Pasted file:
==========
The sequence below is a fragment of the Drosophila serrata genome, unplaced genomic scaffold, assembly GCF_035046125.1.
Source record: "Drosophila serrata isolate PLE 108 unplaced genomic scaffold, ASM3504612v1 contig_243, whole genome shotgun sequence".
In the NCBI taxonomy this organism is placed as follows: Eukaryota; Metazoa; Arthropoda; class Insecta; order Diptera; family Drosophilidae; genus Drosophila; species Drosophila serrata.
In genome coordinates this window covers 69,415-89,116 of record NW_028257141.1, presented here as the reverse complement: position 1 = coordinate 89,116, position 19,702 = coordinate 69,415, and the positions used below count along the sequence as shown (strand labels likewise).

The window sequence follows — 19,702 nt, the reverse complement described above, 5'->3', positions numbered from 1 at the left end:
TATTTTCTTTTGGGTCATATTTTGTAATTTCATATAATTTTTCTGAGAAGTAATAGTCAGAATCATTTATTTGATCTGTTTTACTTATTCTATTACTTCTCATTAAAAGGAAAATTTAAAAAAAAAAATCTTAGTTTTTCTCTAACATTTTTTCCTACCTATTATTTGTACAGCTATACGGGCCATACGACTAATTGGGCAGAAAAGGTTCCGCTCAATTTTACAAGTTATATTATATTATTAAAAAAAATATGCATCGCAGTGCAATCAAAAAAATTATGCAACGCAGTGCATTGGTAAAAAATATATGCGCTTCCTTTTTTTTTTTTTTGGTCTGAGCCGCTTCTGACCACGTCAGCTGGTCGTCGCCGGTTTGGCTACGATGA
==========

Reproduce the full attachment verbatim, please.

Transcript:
The sequence below is a fragment of the Drosophila serrata genome, unplaced genomic scaffold, assembly GCF_035046125.1.
Source record: "Drosophila serrata isolate PLE 108 unplaced genomic scaffold, ASM3504612v1 contig_243, whole genome shotgun sequence".
In the NCBI taxonomy this organism is placed as follows: Eukaryota; Metazoa; Arthropoda; class Insecta; order Diptera; family Drosophilidae; genus Drosophila; species Drosophila serrata.
In genome coordinates this window covers 69,415-89,116 of record NW_028257141.1, presented here as the reverse complement: position 1 = coordinate 89,116, position 19,702 = coordinate 69,415, and the positions used below count along the sequence as shown (strand labels likewise).

The window sequence follows — 19,702 nt, the reverse complement described above, 5'->3', positions numbered from 1 at the left end:
TATTTTCTTTTGGGTCATATTTTGTAATTTCATATAATTTTTCTGAGAAGTAATAGTCAGAATCATTTATTTGATCTGTTTTACTTATTCTATTACTTCTCATTAAAAGGAAAATTTAAAAAAAAAAATCTTAGTTTTTCTCTAACATTTTTTCCTACCTATTATTTGTACAGCTATACGGGCCATACGACTAATTGGGCAGAAAAGGTTCCGCTCAATTTTACAAGTTATATTATATTATTAAAAAAAATATGCATCGCAGTGCAATCAAAAAAATTATGCAACGCAGTGCATTGGTAAAAAATATATGCGCTTCCTTTTTTTTTTTTTTGGTCTGAGCCGCTTCTGACCACGTCAGCTGGTCGTCGCCGGTTTGGCTACGATGA